input file and I got the following results:

python: 61.10s user 0.42s system 87% cpu 1:10.37 total
perl:   11.31s user 0.10s system 76% cpu 14.960 total

admittedly Python is being hurt by the slower 2.0 line I/O, but I
would guess that regular expressions are still hurting performance.

--

"Parity is for farmers." Seymour Cray on his machines lack of parity
"I guess farmers buy a lot of computers." Seymour Cray on including parity



Mon, 15 Sep 2003 00:08:25 GMT  
 Speed problems with Python vs. Perl

Quote:

> with Python 2.0 and Perl 5.6.0 on a Celeron 300A using a 242000 line
> input file and I got the following results:

> python: 61.10s user 0.42s system 87% cpu 1:10.37 total
> perl:   11.31s user 0.10s system 76% cpu 14.960 total

> admittedly Python is being hurt by the slower 2.0 line I/O, but I
> would guess that regular expressions are still hurting performance.

s/regular expressions/re.split/g

note that re.split is written in Python, while I'm pretty
sure Perl's split is written in C.

to get a better idea of how fast the regular expression
engine itself is, run your benchmark with "findall" instead
of "split".

Cheers /F



Mon, 15 Sep 2003 00:46:14 GMT  
 Speed problems with Python vs. Perl

Quote:
>for a backwards-compatible version of xreadlines, use
>the double-loop pattern from:

>http://effbot.org/guides/readline-performance.htm

Looking at your code there, a saw readline-example-3.py:

# readline-example-3.py
file = open("sample.txt")
while 1:
   lines = file.readlines(100000)
     if not lines:
       break
     for line in lines:
       pass # do something

Then I got to the library reference manual:

readlines ([sizehint])
   Read until EOF using readline() and return a list containing the
   lines thus read. If the optional sizehint argument is present,
   instead of reading up to EOF, whole lines totalling approximately
   sizehint bytes (possibly after rounding up to an internal buffer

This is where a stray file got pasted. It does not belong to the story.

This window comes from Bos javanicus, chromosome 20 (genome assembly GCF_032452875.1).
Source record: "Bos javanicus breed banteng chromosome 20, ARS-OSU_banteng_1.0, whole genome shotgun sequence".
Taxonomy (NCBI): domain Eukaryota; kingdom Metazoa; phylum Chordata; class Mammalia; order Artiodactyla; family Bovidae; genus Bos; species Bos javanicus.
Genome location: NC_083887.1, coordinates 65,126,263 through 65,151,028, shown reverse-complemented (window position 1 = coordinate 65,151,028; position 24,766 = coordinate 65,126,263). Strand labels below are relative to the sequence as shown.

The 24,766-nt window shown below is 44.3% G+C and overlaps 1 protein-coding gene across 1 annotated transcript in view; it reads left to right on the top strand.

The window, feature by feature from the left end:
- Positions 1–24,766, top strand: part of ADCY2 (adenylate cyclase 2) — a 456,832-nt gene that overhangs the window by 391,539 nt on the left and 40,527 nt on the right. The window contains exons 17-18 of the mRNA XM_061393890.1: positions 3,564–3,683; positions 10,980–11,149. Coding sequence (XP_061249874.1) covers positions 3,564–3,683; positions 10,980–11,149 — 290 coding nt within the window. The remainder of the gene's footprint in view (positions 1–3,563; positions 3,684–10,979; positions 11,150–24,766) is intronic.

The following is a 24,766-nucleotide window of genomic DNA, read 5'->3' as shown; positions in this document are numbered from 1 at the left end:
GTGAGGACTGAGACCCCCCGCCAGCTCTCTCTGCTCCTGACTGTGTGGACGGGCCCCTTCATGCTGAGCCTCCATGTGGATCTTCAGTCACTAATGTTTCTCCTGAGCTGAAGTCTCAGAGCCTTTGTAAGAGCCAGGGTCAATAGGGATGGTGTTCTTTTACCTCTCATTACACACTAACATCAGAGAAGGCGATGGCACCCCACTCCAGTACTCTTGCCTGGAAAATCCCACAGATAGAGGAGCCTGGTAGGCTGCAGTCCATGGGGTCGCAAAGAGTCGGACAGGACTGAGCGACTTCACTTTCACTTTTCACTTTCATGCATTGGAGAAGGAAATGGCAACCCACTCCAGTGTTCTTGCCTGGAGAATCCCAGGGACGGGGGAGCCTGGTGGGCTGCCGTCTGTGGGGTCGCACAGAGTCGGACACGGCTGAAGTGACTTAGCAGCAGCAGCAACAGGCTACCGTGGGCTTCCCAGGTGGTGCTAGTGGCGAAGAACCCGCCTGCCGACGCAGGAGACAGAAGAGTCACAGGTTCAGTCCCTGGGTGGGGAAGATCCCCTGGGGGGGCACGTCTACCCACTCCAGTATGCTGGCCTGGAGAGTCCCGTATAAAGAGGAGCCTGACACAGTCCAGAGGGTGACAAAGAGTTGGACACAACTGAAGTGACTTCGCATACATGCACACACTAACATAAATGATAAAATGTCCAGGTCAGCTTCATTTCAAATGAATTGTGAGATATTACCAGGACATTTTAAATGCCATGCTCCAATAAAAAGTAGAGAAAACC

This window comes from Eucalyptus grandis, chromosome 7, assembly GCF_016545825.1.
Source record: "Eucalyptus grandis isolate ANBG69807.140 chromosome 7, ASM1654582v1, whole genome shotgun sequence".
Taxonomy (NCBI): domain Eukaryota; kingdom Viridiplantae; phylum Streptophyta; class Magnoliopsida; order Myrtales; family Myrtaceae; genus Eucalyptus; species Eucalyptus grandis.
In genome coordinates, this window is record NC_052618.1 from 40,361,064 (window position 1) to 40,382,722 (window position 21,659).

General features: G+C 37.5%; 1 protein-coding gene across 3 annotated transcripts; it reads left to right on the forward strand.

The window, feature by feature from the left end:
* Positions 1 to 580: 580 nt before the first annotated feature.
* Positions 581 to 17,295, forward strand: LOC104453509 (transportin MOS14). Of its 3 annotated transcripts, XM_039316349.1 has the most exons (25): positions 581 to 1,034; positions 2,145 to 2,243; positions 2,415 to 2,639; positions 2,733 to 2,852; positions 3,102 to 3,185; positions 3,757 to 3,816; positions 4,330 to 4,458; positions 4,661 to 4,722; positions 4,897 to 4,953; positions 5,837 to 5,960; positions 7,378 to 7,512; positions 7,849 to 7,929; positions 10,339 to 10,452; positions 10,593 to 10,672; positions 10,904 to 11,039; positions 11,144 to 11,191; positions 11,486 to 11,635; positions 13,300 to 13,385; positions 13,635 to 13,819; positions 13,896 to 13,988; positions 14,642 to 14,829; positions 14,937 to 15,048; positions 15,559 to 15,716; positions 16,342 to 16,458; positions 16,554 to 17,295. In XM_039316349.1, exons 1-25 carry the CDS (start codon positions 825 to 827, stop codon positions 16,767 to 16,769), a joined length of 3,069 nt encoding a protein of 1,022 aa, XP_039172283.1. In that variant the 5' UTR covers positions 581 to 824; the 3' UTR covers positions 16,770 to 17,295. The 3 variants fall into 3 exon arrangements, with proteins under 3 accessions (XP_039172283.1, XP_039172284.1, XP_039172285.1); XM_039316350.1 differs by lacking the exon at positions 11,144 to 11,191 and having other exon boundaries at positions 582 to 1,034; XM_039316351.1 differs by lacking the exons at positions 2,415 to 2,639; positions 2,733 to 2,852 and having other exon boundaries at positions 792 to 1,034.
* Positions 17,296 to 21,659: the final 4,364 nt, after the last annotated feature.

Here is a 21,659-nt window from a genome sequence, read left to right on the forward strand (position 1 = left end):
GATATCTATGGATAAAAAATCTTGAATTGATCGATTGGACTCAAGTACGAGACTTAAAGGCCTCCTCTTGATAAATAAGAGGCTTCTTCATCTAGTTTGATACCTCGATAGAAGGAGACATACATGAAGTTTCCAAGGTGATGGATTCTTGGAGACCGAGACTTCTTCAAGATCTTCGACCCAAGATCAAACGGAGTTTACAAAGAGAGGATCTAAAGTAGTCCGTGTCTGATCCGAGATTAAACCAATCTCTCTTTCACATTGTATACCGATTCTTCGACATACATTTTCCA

size) are read. Objects implementing a file-like interface may choose
   to ignore sizehint if it cannot be implemented, or cannot be
   implemented efficiently.

I think that this must be new on Python 2.0; I really dont remember it from
my 1.5.2 days (maybe I overlooked it). So I have two questions:

1) What platforms do implement this? DO I need to check the code to have
this information?
2) There is any documentation about buffer sizes for different platforms?

Carlos Ribeiro



Mon, 15 Sep 2003 01:33:48 GMT  
 Speed problems with Python vs. Perl

Quote:

> I haven't actually benchmarked (or even tried) any of these, but I'd
> be curious to see how the last one in particular stacks up against
> it's Perl equivalent. I don't have Perl installed at the moment,
> though so I leave that as an excercise for the reader....

$ cat tsplit.py
#!/usr/bin/python
import sys, string

i = 0
for line in sys.stdin.readlines():
    i = i + 1
    f = string.split(line)

print "Total lines read: " + `i`
$ cat tsplit.pl
#!/usr/bin/perl
$icount = 0;

while(<>) {
  $icount++;

Quote:
}

print "Total lines read: $icount\n";
$ time ./tsplit.py < manual.txt
Total lines read: 32542

real    0m4.865s
user    0m4.780s
sys     0m0.090s
$ time ./tsplit.pl < manual.txt
Total lines read: 32542

real    0m4.452s
user    0m3.140s
sys     0m0.060s

Fairly comparable.  Don't have a version with xreadlines() yet, so I
can't say how much improvement that would add for the python times.

--
Bob Kline

http://www.rksystems.com



Mon, 15 Sep 2003 01:17:40 GMT  
 
 [ 8 post ]